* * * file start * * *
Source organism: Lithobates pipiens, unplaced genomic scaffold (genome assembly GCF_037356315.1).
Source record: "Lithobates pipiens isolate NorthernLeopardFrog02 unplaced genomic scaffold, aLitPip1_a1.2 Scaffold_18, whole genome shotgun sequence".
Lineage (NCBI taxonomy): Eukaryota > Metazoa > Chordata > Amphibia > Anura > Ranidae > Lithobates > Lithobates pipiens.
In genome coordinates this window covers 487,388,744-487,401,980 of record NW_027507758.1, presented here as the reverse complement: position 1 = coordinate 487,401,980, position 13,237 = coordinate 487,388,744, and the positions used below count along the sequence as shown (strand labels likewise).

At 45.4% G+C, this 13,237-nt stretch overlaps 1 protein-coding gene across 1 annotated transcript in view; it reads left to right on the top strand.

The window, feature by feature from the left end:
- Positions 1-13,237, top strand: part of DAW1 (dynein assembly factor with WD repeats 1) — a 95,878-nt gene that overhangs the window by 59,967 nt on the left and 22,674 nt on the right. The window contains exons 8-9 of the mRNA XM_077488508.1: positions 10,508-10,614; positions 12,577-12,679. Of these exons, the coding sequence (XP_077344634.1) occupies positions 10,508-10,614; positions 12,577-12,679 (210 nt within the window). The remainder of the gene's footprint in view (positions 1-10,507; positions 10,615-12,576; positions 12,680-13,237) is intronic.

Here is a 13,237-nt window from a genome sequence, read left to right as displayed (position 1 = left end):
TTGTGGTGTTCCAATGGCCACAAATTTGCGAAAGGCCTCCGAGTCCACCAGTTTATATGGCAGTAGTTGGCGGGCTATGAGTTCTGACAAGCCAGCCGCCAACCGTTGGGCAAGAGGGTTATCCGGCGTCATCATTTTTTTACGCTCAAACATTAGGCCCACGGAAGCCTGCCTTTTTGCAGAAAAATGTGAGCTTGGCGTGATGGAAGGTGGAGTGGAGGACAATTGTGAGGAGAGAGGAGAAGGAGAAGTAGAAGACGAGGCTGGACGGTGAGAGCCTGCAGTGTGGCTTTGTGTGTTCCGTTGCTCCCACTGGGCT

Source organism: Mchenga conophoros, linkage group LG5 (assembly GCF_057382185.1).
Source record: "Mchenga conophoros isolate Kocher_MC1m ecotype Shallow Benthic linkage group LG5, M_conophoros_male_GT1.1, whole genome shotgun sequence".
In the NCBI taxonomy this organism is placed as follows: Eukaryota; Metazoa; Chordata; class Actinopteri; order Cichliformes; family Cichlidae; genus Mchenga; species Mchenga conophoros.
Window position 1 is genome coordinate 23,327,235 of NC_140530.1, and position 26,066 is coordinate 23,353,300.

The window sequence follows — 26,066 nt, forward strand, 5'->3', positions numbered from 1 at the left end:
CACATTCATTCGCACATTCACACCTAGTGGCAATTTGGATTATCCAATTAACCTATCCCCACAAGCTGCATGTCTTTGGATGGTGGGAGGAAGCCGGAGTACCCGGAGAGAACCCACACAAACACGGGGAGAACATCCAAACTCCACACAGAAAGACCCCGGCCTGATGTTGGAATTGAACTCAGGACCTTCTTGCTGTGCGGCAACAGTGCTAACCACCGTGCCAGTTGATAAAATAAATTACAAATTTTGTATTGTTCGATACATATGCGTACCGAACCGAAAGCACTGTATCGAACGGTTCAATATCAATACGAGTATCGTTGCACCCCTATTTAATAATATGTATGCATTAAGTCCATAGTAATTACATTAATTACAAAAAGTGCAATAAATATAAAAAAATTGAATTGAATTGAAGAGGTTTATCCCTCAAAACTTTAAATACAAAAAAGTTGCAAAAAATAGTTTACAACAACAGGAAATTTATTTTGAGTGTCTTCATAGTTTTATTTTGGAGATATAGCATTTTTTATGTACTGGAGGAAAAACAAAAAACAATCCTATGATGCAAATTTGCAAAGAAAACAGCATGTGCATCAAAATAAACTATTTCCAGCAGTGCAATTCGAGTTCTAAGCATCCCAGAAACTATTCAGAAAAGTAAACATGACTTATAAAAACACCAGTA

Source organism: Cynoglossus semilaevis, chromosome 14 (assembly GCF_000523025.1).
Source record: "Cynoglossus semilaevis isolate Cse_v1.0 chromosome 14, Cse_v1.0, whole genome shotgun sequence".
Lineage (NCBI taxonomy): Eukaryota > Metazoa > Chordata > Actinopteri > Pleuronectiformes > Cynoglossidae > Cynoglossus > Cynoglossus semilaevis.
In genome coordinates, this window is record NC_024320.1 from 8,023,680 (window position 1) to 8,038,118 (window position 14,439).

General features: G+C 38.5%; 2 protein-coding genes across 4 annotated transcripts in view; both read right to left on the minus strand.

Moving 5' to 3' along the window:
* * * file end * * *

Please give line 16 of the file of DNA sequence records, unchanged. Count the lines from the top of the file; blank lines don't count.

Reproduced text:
Source organism: Cynoglossus semilaevis, chromosome 14 (assembly GCF_000523025.1).